Hey lovelies, I’m really excited about today’s post! Today we have Nikki, from Sparkles at Midnight, guest blogging about what it’s like to be gluten-free in the UK. For those of you who don’t know, I’m gluten-free myself, and have been diagnosed with Non-Celiac Gluten Sensitivity. So Nikki, and I collaborated on this, and here’s her post on what she has to go through to be gluten-free across the pond.
Hello, everyone! First of all, I would like to thank the lovely Ally for collaborating with me on this post. My name is Nikki, and I am from Scotland in the UK.
This is Coeliac Awareness Week here in the UK and I would like to share with you what being gluten-intolerant is like in the UK.
I was diagnosed as gluten-intolerant around five years ago after suffering from really bad stomach problems that I assumed was Irritable Bowel Syndrome. Once I received my diagnosis, and I eliminated gluten from my diet I couldn’t believe how much better I felt. It was honestly life changing.
I am so lucky to live in Glasgow which is the second largest city in Scotland, and I started my blog Sparkles at Midnight in the hope that it would help anyone else in a similar situation to me.
I love to blog about restaurants and new products as I have found that Glasgow is generally quite good at catering for gluten-free, but you really have to hunt around to find the best places to go and if you don’t know anyone in a similar situation it can be daunting to know where is safe.
However one of the things that I do find frustrating is the weekly food shop. Unfortunately, none of the supermarkets in Glasgow seem to stock the same ranges of products. This makes doing the shop a nightmare as it often involves travelling to 2 or 3 supermarkets to get everything.
A perfect example of this is these amazing frozen bread rolls from Schär UK. (http://nowinuk.schar.com/). You can either leave them out to defrost or pop them in the oven when frozen for around 8 minutes, and they turn out lovely and crispy and so tasty with a dollop of butter!
Unfortunately, they are only stocked in one supermarket which is a 25-minute drive away, so not easy to pick up each week. It is a similar story with many other products. It would be just lovely to be able to go to one supermarket and buy what I need instead of having to travel around to pick up items especially when the supermarkets are not all local.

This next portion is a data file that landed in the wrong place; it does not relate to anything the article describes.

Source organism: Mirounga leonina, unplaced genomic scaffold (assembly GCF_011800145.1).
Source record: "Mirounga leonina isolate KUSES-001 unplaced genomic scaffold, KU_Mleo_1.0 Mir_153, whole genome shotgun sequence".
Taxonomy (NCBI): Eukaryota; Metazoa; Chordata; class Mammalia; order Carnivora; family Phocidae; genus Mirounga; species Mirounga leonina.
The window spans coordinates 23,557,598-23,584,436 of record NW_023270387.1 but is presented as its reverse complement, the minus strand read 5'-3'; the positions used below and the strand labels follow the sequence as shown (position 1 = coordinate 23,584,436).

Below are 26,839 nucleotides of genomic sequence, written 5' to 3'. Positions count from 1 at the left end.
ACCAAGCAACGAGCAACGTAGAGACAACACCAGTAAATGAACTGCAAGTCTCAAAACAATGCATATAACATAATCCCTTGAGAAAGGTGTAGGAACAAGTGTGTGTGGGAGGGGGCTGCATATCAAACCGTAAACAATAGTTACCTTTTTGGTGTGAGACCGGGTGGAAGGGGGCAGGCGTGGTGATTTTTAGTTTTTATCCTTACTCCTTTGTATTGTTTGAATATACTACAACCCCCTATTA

It can be daunting when you are initially diagnosed with a gluten-intolerance but there are loads of really helpful websites out there, and I would really recommend you spend a few hours browsing through them and writing little tips down for yourself to read back on.
I have recently published a Gluten-Free Top Tips Blog Post on what I find helpful (http://www.sparklesatmidnight.com/2016/05/glutenfree-top-tips-for-gluten-free-diet.html), and I hope you might also find some of these tips useful!
Once again I would love to thank Ally for allowing me to guest post on her blog and I hope that you have enjoyed this post. Ally has also very kindly guest posted on my blog, and I would love for you to check out her post.
Here’s my post over on Nikki’s blog: http://www.sparklesatmidnight.com/2016/05/glutenfree-gluten-free-in-usa-blog.html
What’re Your Thoughts?
Once you read both posts, I think you’ll be surprised by the similarities and differences between being gluten-free in the United States, and in the UK. However, I hope you lovelies enjoyed!
Ally Gonzales is the founder & editor-in-chief of RunningSoleGirl. Along with blogging she is also juggling attending college and majoring in Exercise and Sports Science with a Sports Management minor.